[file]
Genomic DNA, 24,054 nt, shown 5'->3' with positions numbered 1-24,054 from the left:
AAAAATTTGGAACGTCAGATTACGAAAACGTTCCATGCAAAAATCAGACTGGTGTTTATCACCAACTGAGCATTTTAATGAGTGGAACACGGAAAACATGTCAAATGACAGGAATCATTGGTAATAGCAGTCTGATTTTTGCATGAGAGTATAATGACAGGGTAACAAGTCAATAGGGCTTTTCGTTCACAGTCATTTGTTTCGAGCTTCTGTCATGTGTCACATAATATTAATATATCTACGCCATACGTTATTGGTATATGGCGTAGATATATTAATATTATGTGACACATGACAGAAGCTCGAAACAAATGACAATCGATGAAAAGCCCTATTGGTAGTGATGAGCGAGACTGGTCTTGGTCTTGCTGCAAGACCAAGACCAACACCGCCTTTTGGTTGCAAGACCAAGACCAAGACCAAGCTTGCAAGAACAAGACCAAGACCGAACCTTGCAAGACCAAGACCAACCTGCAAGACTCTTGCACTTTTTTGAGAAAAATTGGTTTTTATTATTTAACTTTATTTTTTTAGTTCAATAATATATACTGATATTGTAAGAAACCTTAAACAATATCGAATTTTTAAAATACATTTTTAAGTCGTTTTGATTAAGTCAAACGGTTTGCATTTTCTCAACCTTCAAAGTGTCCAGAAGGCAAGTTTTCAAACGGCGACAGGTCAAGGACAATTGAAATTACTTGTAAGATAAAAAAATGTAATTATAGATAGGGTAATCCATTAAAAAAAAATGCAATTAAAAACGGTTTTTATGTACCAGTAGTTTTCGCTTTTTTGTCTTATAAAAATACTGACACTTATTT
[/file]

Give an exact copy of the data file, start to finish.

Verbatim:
Genomic DNA, 24,054 nt, shown 5'->3' with positions numbered 1-24,054 from the left:
AAAAATTTGGAACGTCAGATTACGAAAACGTTCCATGCAAAAATCAGACTGGTGTTTATCACCAACTGAGCATTTTAATGAGTGGAACACGGAAAACATGTCAAATGACAGGAATCATTGGTAATAGCAGTCTGATTTTTGCATGAGAGTATAATGACAGGGTAACAAGTCAATAGGGCTTTTCGTTCACAGTCATTTGTTTCGAGCTTCTGTCATGTGTCACATAATATTAATATATCTACGCCATACGTTATTGGTATATGGCGTAGATATATTAATATTATGTGACACATGACAGAAGCTCGAAACAAATGACAATCGATGAAAAGCCCTATTGGTAGTGATGAGCGAGACTGGTCTTGGTCTTGCTGCAAGACCAAGACCAACACCGCCTTTTGGTTGCAAGACCAAGACCAAGACCAAGCTTGCAAGAACAAGACCAAGACCGAACCTTGCAAGACCAAGACCAACCTGCAAGACTCTTGCACTTTTTTGAGAAAAATTGGTTTTTATTATTTAACTTTATTTTTTTAGTTCAATAATATATACTGATATTGTAAGAAACCTTAAACAATATCGAATTTTTAAAATACATTTTTAAGTCGTTTTGATTAAGTCAAACGGTTTGCATTTTCTCAACCTTCAAAGTGTCCAGAAGGCAAGTTTTCAAACGGCGACAGGTCAAGGACAATTGAAATTACTTGTAAGATAAAAAAATGTAATTATAGATAGGGTAATCCATTAAAAAAAAATGCAATTAAAAACGGTTTTTATGTACCAGTAGTTTTCGCTTTTTTGTCTTATAAAAATACTGACACTTATTT